“[T]he standard of review for a motion to suppress is well settled. A finding of fact will not be disturbed unless it is clearly erroneous in view of the evidence and pleadings in the whole record․ [W]hen a question of fact is essential to the outcome of a particular legal determination that implicates a defendant's constitutional rights ․ our customary deference to the trial court's factual findings is tempered by a scrupulous examination of the record to ascertain that the trial court's factual findings are supported by substantial evidence․ [W]here the legal conclusions of the court are challenged, [our review is plenary, and] we must determine whether they are legally and logically correct and whether they find support in the facts set out in the memorandum of decision․” (Internal quotation marks omitted.) State v. Doyle, 139 Conn.App. 367, 374, 55 A.3d 805 (2012), cert. denied, 307 Conn. 952, A.3d (2013).
After a scrupulous examination of the record, we conclude that the facts found by the trial court in its memorandum of decision are supported by substantial evidence. Further, we conclude that the court's legal conclusions are supported by the facts and are legally and logically correct. We therefore adopt the well reasoned decision of the trial court as a proper statement of the relevant facts, issues and applicable law. See State v. Comollo, 52 Conn. Sup. 479, A.3d (2011). It would serve no useful purpose for this court to repeat the discussion contained therein. See Norfolk & Dedham Mutual Fire Ins. Co. v. Wysocki, 243 Conn. 239, 241, 702 A.2d 638 (1997).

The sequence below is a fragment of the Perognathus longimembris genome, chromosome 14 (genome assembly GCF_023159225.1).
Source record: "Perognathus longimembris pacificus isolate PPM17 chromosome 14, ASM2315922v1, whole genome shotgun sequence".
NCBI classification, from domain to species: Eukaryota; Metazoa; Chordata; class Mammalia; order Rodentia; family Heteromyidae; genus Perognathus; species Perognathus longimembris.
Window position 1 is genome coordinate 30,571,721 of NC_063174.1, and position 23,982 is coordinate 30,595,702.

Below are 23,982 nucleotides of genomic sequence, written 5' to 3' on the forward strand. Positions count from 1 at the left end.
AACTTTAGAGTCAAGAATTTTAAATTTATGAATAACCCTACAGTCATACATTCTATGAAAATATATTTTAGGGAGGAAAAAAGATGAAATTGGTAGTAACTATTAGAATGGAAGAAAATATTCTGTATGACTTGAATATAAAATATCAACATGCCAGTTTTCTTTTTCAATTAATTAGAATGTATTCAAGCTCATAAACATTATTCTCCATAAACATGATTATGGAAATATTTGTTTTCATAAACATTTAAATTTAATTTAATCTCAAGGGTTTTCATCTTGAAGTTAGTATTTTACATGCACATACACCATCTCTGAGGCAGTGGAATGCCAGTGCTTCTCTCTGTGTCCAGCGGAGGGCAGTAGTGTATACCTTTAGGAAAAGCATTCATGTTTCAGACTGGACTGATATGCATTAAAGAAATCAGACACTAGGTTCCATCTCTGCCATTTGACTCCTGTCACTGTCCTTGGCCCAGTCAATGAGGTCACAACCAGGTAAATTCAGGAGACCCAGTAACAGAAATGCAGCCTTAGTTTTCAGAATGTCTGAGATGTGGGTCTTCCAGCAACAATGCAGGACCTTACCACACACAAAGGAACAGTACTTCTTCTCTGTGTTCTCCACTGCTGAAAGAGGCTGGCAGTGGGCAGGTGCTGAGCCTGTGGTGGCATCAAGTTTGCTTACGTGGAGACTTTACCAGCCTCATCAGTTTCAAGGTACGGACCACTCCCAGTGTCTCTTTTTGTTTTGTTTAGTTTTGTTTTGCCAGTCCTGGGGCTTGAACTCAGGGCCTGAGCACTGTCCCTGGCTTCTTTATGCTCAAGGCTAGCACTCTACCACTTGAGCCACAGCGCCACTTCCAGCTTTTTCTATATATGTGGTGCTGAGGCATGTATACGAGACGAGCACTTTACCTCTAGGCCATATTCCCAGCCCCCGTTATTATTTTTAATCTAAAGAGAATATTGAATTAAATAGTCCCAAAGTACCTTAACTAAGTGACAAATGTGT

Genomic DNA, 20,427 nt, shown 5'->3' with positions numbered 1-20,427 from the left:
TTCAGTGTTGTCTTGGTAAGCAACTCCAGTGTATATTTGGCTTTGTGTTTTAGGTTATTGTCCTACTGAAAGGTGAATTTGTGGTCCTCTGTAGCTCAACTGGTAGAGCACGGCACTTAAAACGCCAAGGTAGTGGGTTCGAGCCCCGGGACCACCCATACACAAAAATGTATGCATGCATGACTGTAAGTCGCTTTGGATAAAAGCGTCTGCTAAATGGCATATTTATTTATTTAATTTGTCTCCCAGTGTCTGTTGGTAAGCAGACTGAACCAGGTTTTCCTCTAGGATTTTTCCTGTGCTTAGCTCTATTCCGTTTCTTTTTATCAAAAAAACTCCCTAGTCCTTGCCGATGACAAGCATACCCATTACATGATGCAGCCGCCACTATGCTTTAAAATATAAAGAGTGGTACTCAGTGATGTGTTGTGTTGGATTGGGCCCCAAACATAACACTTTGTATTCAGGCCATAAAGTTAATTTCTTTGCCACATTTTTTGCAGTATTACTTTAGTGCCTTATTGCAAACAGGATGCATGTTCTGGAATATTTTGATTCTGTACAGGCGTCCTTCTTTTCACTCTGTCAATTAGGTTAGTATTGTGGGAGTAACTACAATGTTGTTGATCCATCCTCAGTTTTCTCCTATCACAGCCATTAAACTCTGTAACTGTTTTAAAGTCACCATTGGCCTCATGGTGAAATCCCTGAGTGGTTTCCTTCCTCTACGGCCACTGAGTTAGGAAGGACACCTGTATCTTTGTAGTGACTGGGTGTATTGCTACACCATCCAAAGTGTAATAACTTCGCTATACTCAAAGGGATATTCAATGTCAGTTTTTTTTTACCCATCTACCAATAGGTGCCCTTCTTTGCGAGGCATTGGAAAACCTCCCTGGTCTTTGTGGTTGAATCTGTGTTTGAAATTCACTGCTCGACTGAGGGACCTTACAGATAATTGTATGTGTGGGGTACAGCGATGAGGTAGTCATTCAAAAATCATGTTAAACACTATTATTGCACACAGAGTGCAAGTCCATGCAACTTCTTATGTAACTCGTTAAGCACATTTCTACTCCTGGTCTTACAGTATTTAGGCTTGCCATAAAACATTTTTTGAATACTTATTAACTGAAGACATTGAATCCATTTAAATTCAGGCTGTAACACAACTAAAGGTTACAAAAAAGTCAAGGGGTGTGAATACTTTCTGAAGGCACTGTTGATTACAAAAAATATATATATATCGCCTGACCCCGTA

The judgment is affirmed.
1. “When a defendant, prior to the commencement of trial, enters a plea of nolo contendere conditional on the right to take an appeal from the court's denial of the defendant's motion to suppress or motion to dismiss, the defendant after the imposition of sentence may file an appeal within the time prescribed by law provided a trial court has determined that a ruling on such motion to suppress or motion to dismiss would be dispositive of the case. The issue to be considered in such an appeal shall be limited to whether it was proper for the court to have denied the motion to suppress or the motion to dismiss. A plea of nolo contendere by a defendant under this section shall not constitute a waiver by the defendant of nonjurisdictional defects in the criminal prosecution.” General Statutes § 54–94a.
2. The defendant filed a motion to dismiss on March 31, 2011. The parties and the court, Carbonneau, J., agreed to treat the motion as a motion to suppress.